Five seconds was all it took to poison him

A South Korean watching TV showing breaking news about the alleged assassination of North Korean leader Kim Jong Un's half-brother, in Pyeongchang, Gangwon-do, South Korea, on Feb 15, 2017.
A South Korean watching TV showing breaking news about the alleged assassination of North Korean leader Kim Jong Un's half-brother, in Pyeongchang, Gangwon-do, South Korea, on Feb 15, 2017.PHOTO: EPA

KUALA LUMPUR • It took no more than five seconds to poison Mr Kim Jong Nam, the half-brother of North Korean leader Kim Jong Un.

Closed-circuit television (CCTV) footage seen by the New Straits Times (NST) revealed startling details of how two female agents carried out the smooth operation on Monday morning.

The 45-year-old was standing in front of the self-service check-in kiosks on Level Three of Kuala Lumpur International Airport 2 when the women struck.

"They had been watching him... and when opportunity presented itself, they moved in," the newspaper reported yesterday.

Within five seconds, one of them stood in front of him to distract him, while her accomplice approached from behind, pulled a cloth drenched in some chemical from a blue handbag, reached around his head and clamped it onto his face.

The cloth is believed to have been laced with poison.

CCTV footage showed the woman who administered the poison wearing a dark-coloured glove on her left hand as she made her escape.

  • Previous high-profile poison attacks

    SEPTEMBER 1978

    Mr Georgy Markov, a Bulgarian dissident living in exile in London, is stabbed with a ricin poison-tipped umbrella as he is going home from his job with BBC World Service radio. He dies four days later.

    SEPTEMBER 1997

    Israeli agents working in Jordan administer poison to the leader of the Palestinian group Hamas, Mr Khaled Meshaal, who is living there. But the agents are captured and, to obtain their release, Israel is forced to provide an antidote. Mr Meshaal survives after falling into a coma.

    SEPTEMBER 2004

    Ukrainian politician Viktor Yushchenko, campaigning against Russian-backed candidate Viktor Yanukovych for his country's presidency, is diagnosed with dioxin poisoning which disfigures his face. His supporters accuse the Russian secret service of being behind the incident. Mr Yushchenko survives and goes on to win the election.

    SEPTEMBER 2004 

    Indonesian human rights campaigner Munir Said Thalib dies of arsenic poisoning after a flight from Jakarta to Amsterdam. A pilot is convicted of killing him on behalf of his country's intelligence services, but in October 2006, the sentence is quashed by the Indonesian Supreme Court.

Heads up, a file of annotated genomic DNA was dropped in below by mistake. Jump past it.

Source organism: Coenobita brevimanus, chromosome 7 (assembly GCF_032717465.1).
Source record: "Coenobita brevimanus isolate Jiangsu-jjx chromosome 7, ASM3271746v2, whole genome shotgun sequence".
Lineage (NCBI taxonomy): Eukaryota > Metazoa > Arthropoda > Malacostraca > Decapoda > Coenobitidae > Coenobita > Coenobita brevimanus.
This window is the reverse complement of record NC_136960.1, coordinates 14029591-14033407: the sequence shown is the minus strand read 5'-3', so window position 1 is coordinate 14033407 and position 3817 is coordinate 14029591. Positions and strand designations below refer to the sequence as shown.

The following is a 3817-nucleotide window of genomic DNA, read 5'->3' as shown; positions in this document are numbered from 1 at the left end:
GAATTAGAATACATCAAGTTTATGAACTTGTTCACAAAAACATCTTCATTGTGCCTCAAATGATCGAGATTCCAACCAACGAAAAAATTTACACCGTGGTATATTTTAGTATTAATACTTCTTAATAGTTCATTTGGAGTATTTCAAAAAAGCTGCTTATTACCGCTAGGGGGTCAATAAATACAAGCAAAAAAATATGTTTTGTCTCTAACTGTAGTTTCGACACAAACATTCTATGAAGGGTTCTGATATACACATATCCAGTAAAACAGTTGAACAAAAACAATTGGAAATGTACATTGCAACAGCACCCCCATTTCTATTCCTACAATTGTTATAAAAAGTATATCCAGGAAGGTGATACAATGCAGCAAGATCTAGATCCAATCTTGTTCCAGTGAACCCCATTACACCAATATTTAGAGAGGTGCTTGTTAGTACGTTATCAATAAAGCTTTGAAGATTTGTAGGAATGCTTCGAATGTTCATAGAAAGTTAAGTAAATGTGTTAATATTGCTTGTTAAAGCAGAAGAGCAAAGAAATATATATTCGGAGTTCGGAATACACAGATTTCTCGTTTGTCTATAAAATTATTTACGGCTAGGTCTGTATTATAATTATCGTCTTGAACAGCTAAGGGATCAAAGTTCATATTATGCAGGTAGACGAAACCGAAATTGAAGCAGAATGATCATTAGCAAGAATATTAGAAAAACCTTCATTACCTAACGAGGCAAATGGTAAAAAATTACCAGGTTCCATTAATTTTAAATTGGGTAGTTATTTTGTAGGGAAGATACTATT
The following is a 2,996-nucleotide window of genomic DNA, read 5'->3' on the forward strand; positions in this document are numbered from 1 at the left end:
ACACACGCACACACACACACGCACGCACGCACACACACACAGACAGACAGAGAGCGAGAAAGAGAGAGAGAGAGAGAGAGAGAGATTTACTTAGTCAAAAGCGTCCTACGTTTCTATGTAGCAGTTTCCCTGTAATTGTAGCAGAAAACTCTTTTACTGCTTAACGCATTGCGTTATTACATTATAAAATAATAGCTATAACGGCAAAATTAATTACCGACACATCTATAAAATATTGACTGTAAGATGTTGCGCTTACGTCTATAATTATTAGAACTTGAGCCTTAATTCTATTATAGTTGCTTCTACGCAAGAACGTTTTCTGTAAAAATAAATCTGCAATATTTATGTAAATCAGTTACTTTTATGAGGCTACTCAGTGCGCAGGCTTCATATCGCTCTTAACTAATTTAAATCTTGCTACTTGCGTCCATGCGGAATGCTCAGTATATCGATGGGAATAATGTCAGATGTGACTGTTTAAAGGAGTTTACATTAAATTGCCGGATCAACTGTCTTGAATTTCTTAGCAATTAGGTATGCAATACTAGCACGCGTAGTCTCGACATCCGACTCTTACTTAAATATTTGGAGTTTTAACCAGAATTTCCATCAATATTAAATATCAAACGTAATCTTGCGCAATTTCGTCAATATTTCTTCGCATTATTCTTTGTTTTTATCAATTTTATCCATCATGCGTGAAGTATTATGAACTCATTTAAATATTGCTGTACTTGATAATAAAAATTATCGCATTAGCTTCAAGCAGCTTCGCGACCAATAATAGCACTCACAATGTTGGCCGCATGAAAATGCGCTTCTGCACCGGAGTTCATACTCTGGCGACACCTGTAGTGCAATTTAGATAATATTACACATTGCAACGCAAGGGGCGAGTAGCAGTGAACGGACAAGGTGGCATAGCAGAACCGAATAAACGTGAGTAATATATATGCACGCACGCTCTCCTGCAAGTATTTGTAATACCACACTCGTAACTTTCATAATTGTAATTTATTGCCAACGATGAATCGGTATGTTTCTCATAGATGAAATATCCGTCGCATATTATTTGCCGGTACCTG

NOVEMBER 2004 

    Palestinian leader Yasser Arafat dies in a French military hospital. French experts are unable say what killed him, fuelling accusations that he was poisoned by Israel.

    Following a murder probe, French prosecutors dismiss claims he was poisoned, after Swiss experts said they found high levels of radioactive polonium on his personal effects.

    NOVEMBER 2006

    Former Russian spy Alexander Litvinenko dies in agony after drinking tea laced with highly radioactive polonium-210 at a London hotel, in a case which plunged Moscow-London relations into a deep chill.

    AGENCE FRANCE-PRESSE

By the time she reached the taxi stand on Level Two, the glove was no longer on her.

She was wearing a skirt and a white top with "LOL" emblazoned across it. There was not much information about the other assailant in the NST report.

The assassins' deadly act and their subsequent movements were captured by surveillance cameras positioned throughout the departure hall and other parts of the international airport.

In one CCTV video, the woman in the white top was seen heading towards the escalator leading to the taxi stand on Level Two.

NST learnt that the two assailants moved separately.

As for the victim, he appeared to be steady on his feet at first.

Mr Kim then headed for the nearest washroom but turned back to seek help at the airport information counter.

A female employee, understood to be an AirAsia staff member, accompanied Mr Kim to a clinic on Level Two of the airport.

"At this point, he was experiencing a headache and was on the verge of passing out," said Selangor state criminal investigation chief Fadzil Ahmat.

"At the clinic, the victim experienced a mild seizure. He was put into an ambulance and was being taken to the Putrajaya Hospital, where he was pronounced dead," Mr Fadzil told reporters on Wednesday.

The NST reported that Mr Kim was wearing a dark blue polo shirt, light blue jeans and brown shoes.

A source close to the post-mortem process at the Kuala Lumpur Hospital told NST that there were no puncture wounds on Mr Kim's body or face.

Several reports had suggested that his assailants could have injected him with a lethal poison.

It is understood that Mr Kim had suffered from high blood pressure.

The authorities are now waiting for the results of an autopsy that was completed on Wednesday.

 

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A version of this article appeared in the print edition of The Straits Times on February 17, 2017, with the headline 'Five seconds was all it took to poison him'. Print Edition | Subscribe